- Fecal Incontinence
|Utility of the MARS-5 in Assessing Medication Adherence in IBD
Inflamm Bowel Dis. 2020 Mar 20;izaa056 doi: 10.1093/ibd/izaa056. Online ahead of print.
James K Stone 1 2, Leigh Anne Shafer 1 2, Lesley A Graff 2 3, Lisa Lix 2 4, Kelcie Witges 2, Laura E Targownik 2 5, Clove Haviva 2, Kathryn Sexton 2, Charles N Bernstein 1 2
1University of Manitoba Department of Internal Medicine, Max Rady College of Medicine, Rady Faculty of Health Sciences, Winnipeg, Manitoba, Canada.
2University of Manitoba Inflammatory Bowel Disease Clinical and Research Centre, Winnipeg, Manitoba, Canada.
3University of Manitoba Department of Clinical Health Psychology, Max Rady College of Medicine, Rady Faculty of Health Sciences, Winnipeg, Manitoba, Canada.
4University of Manitoba Department of Community Health Sciences, Max Rady College of Medicine, Rady Faculty of Health Sciences, Winnipeg, Manitoba, Canada.
5University of Toronto, Department of Medicine, Toronto, Ontario, Canada.
Introduction: We aimed to validate the Medication Adherence Report Scale-5 (MARS-5) as a tool for assessing medication adherence in inflammatory bowel disease (IBD) and to determine predictors of medication adherence.
Methods: One hundred twelve (N = 112) adults with confirmed IBD participating in the longitudinal Manitoba Living With IBD Study were eligible. Demographics, IBD type, surgeries, disease activity (using the Inflammatory Bowel Disease Symptom Inventory and fecal calprotectin levels), perceived stress, and medication use were collected biweekly through online surveys. The MARS-5 scores were obtained at baseline and at 1 year. Correlation between medication monitoring data and MARS-5 scores was performed and the optimal MARS-5 cutoff point for adherence assessment determined. Predictors of medication adherence were assessed at both ≥90% and ≥80%.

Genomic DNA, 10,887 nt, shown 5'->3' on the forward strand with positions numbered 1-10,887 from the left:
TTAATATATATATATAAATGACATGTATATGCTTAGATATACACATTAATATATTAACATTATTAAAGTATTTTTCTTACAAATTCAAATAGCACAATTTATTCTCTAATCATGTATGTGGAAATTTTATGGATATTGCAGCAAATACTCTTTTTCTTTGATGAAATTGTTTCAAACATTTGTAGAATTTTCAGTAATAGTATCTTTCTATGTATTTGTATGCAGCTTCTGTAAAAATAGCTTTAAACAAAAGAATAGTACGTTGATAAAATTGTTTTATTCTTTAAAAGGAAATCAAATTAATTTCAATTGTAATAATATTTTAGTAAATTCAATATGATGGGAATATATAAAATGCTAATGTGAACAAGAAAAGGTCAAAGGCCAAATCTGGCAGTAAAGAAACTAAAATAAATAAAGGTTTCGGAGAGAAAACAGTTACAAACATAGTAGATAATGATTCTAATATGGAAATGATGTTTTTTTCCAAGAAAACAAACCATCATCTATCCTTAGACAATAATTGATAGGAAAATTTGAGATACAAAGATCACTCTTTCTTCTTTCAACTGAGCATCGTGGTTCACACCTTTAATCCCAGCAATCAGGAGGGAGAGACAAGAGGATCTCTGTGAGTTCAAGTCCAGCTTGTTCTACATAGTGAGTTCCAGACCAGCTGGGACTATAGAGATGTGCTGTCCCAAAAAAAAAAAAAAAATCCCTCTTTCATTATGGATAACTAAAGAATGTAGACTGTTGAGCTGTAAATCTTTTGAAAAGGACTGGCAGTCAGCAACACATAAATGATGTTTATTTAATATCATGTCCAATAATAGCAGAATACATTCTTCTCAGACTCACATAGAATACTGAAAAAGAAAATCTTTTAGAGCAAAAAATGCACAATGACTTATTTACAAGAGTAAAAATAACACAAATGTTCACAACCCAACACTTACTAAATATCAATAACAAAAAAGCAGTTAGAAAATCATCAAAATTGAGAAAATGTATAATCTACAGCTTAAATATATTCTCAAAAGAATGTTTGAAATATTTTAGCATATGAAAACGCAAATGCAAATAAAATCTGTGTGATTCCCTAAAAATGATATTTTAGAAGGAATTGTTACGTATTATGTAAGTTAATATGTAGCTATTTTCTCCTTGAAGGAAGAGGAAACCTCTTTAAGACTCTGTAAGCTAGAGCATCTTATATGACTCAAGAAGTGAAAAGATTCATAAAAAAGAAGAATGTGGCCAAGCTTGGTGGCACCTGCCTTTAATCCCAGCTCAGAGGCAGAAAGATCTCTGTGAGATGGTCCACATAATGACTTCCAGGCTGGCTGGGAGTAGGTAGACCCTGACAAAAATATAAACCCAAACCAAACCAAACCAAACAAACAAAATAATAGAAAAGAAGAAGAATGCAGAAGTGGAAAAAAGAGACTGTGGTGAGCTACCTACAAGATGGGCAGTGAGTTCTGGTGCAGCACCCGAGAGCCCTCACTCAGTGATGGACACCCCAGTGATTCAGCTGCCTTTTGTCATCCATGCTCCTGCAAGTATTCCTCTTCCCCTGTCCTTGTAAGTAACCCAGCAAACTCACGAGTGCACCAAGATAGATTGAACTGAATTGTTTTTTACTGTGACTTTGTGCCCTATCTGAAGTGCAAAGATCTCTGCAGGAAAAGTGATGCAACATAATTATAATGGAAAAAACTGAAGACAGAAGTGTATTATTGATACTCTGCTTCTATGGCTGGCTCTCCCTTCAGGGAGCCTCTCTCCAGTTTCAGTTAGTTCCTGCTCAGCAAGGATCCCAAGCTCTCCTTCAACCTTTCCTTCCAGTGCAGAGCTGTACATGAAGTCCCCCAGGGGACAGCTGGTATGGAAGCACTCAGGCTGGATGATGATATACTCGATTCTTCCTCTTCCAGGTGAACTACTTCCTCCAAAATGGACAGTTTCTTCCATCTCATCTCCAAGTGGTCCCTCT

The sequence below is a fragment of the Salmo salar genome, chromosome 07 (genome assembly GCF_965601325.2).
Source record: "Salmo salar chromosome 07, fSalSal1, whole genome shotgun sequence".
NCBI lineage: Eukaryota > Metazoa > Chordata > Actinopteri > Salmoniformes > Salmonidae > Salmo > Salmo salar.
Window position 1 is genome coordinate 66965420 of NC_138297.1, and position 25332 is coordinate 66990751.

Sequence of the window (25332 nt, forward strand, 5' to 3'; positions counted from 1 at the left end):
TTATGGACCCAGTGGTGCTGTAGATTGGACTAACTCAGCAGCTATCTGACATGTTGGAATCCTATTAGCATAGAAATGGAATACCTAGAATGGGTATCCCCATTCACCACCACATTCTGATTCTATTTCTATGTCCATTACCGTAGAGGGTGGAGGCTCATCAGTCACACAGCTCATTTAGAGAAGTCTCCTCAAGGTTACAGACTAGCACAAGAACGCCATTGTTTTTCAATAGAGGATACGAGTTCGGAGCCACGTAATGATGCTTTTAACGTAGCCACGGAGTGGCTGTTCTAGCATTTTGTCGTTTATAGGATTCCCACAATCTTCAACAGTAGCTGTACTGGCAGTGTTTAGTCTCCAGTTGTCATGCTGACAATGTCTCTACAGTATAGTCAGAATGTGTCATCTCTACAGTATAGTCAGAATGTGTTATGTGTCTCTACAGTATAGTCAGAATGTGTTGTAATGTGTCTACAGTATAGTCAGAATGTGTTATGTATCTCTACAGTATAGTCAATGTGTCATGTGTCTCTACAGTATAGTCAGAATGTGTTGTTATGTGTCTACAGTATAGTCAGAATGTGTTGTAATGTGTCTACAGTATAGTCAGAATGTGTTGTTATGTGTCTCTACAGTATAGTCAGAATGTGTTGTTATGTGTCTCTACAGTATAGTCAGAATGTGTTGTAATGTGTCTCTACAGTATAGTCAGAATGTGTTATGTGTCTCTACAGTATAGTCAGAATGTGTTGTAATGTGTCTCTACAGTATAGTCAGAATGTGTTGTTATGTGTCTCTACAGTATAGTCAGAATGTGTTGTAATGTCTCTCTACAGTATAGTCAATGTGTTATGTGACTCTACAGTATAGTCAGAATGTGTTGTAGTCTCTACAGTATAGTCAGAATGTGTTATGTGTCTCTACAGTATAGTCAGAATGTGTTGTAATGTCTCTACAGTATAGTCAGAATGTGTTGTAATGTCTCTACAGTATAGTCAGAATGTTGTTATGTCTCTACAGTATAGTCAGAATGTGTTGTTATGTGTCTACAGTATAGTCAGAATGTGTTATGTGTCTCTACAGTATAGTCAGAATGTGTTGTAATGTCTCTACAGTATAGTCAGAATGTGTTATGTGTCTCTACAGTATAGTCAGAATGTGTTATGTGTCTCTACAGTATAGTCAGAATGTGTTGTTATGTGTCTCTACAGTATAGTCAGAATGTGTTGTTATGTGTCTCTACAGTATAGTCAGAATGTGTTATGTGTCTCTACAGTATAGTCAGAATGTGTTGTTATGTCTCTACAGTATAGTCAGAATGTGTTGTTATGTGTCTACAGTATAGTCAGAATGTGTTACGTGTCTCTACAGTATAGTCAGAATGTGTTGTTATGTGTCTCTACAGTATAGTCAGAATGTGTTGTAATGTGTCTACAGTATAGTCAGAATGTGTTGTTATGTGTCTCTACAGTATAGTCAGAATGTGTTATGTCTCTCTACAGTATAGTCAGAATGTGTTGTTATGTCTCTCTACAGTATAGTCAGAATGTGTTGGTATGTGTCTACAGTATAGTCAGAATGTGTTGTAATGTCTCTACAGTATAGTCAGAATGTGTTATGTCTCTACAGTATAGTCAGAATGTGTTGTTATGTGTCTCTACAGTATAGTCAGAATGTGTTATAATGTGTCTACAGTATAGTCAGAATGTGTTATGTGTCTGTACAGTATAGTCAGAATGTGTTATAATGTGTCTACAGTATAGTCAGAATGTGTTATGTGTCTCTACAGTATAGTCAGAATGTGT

Results: Participants were predominantly female (71.4%), mean age was 42.9 (SD = 12.8), and the majority (67.9%) had Crohn disease (CD). Almost half (46.4%) were taking more than 1 IBD medication, with thiopurines (41.9%) and biologics (36.6%) the most common. Only 17.9% (n = 20) were nonadherent at a <90% level; of those, 90% (n = 18) were using oral medications. The MARS-5 was significantly associated with adherence based on medication monitoring data at baseline (r = 0.48) and week 52 (r = 0.57). Sensitivity and specificity for adherence ≥80% and ≥90% were maximized at MARS-5 scores of >22 and >23, respectively. Having CD (OR = 4.62; 95% confidence interval, 1.36-15.7) was the only significant predictor of adherence.
Conclusion: MARS-5 is a useful measure to evaluate adherence in an IBD population. In this highly adherent sample, disease type (CD) was the only predictor of medication adherence.